HomeEditorial CommentOur failed cities

Our failed cities

THE shocking state of Zimbabwe’s local authorities is a sad story that speaks to rampant failures that continue to go unchecked and appear unstoppable.The poor service delivery, and in many instances, no service delivery at all, in many of our towns has seen them turn into chaotic environments. Cities are filthy due to poor garbage collection, poor water services and clogged drains which provide breeding spaces for disease.

Editor’s Memo

faith zaba

Roads in most urban settlements have become death traps with potholes having turned into craters. Traffic lights no longer work turning the roads into jungles.

Everybody refuses to take responsibility for the sorry state of our local authorities. The government insists that the councils that are failing because they are run by incompetent opposition MDC figures, while the MDC on its part  says central government is interfering and is not supporting the local authorities..

The public perception is that the local authorities are corrupt, badly led, poorly financed and there is no reason to dispute this. Every week there are stories of corruption in procurement of resources, an opaque tendering system, theft of funds and corruption in the allocation of council land.

Headline grabbing arrests of council officials do nothing to instil the ratepayer’s confidence in our cities. Numerous damning audits and reports on the state of the local authorities, done at great cost, are regularly ignored and are gathering dust somewhere. Over and above all this, there appears to be no accountability, nobody seems to be asking questions about how we got here?

Central and local governments have an obligation to provide citizens with decent services.  For instance, local authorities regularly run out of water purification chemicals, and once these stories make the front page of newspapers, the government seems to step in with cash and wait a few more months until the process is repeated.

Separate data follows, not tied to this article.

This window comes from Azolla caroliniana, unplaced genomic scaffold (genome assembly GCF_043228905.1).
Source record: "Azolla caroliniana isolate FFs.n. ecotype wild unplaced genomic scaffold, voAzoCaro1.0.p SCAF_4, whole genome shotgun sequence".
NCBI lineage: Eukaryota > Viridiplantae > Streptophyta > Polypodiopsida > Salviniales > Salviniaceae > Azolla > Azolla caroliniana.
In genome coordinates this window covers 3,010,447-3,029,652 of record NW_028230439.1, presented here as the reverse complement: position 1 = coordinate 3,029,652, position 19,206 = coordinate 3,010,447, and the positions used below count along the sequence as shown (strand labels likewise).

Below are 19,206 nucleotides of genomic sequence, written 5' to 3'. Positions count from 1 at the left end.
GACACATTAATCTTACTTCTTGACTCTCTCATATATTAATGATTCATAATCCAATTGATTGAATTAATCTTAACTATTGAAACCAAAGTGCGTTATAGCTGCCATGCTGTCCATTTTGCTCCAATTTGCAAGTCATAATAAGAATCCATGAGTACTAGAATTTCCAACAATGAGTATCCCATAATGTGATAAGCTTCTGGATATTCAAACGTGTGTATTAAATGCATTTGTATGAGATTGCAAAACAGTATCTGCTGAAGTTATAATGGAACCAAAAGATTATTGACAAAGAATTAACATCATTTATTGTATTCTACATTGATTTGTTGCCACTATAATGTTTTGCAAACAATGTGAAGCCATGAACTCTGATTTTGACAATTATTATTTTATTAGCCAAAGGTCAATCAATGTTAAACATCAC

Meanwhile bulk water delivery companies, now a very viable business, are doing brisk business delivering water to households and companies. Who owns these companies? Are they registered, safe or regulated and where are they getting this water that city authorities cannot seem to find and pipe for the citizens?

We have normalised pictures of Zimbabweans, mostly women, queuing at boreholes that have been sunk in the cities to provide water. In some cities, one of the many reasons citizens refuse to pay city rates is because no service is being provided.

However, there are thousands of other long-suffering residents all over the country and even some in our most exclusive suburbs, who have not seen piped water for years and yet continue paying council for garbage collection and water services but have received neither.

It is clear that we have real problems in our local authorities. Yes there are political problems that arise from what appears to be lack of communication between government and the councils, but there is also lack of innovation around outsourcing of services, financing the cities and how to transform them into effective, well run cities.

In Harare, the Simon Mazorodze flyovers are a disaster waiting to happen. The issue was raised as far back as 2006 but nothing to date has been done repair the serious structural defects that will eventually lead to disaster.

Gone is the sense of pride that many had in their cities. Order needs to be restored to our cities and urgent steps taken to rid them of the filth that has turned them into slum-like settlements.

Where is the master plan to reclaim our cities’ past glory and is there ever going to be an integrated approach to providing effective public service delivery?

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